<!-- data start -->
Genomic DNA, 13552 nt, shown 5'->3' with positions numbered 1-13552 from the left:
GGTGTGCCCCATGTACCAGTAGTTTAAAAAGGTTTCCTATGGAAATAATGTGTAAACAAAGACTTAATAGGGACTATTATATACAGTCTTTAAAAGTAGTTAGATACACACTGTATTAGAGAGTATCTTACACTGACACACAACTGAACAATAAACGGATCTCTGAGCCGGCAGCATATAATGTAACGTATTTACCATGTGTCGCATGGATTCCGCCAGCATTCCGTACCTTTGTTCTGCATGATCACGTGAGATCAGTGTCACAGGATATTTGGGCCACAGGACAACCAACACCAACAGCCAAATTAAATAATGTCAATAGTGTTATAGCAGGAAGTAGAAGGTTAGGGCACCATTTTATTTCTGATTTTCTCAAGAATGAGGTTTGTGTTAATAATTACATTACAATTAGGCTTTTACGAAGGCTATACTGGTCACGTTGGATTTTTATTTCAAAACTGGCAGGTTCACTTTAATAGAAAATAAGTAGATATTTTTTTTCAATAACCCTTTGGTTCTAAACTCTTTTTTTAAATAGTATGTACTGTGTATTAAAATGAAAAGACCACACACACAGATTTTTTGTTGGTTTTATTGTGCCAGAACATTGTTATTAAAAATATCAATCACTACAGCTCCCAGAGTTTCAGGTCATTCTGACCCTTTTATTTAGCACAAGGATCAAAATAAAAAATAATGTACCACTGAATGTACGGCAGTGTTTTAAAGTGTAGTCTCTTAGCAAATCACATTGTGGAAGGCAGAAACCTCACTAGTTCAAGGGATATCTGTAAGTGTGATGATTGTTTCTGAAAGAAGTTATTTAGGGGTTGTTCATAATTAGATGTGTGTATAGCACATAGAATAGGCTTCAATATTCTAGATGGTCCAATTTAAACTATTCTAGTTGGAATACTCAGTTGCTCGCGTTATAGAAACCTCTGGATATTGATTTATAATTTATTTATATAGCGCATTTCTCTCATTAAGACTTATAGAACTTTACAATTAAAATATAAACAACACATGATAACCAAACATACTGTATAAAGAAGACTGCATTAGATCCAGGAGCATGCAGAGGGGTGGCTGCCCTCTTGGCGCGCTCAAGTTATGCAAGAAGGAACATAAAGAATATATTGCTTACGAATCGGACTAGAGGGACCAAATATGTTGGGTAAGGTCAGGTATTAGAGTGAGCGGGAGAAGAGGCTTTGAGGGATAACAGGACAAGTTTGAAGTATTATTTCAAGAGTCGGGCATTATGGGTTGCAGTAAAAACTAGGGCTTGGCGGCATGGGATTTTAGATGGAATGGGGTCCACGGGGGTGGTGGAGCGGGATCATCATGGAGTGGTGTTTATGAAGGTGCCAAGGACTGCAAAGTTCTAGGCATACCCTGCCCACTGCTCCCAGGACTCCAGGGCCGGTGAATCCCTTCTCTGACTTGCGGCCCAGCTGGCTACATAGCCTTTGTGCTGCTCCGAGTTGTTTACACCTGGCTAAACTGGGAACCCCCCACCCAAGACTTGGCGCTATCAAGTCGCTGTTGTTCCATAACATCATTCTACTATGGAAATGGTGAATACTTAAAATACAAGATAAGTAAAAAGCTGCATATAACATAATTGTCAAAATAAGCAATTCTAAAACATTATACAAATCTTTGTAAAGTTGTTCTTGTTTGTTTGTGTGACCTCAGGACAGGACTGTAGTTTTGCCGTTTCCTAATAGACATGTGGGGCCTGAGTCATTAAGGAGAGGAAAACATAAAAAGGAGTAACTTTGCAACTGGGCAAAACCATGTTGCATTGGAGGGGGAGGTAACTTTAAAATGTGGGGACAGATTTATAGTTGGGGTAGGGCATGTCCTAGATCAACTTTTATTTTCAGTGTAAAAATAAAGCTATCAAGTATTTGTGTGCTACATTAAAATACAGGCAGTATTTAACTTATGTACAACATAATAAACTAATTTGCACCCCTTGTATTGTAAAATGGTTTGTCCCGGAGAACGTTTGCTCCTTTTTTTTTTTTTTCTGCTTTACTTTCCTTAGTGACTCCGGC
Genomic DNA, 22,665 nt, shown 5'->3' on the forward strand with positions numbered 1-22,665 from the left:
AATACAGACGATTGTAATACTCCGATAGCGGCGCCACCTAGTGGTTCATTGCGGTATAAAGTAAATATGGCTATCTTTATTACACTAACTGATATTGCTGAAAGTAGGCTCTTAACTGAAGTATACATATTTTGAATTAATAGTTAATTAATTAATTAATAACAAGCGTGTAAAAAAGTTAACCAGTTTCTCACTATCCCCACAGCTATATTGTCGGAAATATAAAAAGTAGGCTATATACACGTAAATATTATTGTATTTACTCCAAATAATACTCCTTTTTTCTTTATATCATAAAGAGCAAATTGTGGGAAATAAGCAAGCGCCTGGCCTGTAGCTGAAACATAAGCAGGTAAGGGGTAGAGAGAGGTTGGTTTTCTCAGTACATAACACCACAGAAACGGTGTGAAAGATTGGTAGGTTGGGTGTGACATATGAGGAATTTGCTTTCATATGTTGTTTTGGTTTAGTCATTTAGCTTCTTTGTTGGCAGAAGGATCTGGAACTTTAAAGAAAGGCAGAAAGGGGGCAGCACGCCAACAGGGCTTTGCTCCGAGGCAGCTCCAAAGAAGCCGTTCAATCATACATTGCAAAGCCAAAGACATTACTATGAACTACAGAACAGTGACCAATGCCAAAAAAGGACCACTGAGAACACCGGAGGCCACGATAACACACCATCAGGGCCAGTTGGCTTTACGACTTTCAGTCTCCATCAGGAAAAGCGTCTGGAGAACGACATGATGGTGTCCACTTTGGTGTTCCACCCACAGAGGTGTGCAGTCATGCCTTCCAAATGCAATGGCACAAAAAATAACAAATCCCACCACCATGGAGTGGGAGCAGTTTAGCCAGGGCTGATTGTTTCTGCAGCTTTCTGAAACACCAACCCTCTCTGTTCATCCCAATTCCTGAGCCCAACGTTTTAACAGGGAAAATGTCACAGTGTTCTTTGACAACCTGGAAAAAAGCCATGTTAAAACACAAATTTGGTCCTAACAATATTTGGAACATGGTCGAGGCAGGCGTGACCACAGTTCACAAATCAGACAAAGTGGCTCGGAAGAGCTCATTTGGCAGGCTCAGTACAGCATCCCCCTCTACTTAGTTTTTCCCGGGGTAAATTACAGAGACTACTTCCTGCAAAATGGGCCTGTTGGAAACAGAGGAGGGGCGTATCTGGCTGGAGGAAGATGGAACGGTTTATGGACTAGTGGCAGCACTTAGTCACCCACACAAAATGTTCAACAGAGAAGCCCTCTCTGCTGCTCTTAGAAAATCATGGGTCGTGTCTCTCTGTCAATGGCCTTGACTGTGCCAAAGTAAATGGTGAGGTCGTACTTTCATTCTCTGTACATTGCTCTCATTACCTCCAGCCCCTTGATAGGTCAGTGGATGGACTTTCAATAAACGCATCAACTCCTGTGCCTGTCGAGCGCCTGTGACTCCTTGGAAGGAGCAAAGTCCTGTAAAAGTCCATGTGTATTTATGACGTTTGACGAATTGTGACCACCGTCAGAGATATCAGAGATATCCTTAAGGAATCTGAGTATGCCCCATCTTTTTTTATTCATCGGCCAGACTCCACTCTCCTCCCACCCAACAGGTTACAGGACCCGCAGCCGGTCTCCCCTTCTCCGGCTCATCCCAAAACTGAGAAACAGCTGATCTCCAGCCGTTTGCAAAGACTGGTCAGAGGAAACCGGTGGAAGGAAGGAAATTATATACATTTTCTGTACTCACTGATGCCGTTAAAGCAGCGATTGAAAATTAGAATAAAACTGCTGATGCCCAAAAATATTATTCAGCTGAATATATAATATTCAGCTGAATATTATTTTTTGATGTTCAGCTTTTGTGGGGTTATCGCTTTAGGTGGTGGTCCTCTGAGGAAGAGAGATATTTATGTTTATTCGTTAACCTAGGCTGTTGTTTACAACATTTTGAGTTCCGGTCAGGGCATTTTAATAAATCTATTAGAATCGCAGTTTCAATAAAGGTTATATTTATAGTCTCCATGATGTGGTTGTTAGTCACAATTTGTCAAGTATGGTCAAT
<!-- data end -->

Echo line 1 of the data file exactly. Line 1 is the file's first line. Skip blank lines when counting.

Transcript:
Genomic DNA, 13552 nt, shown 5'->3' with positions numbered 1-13552 from the left: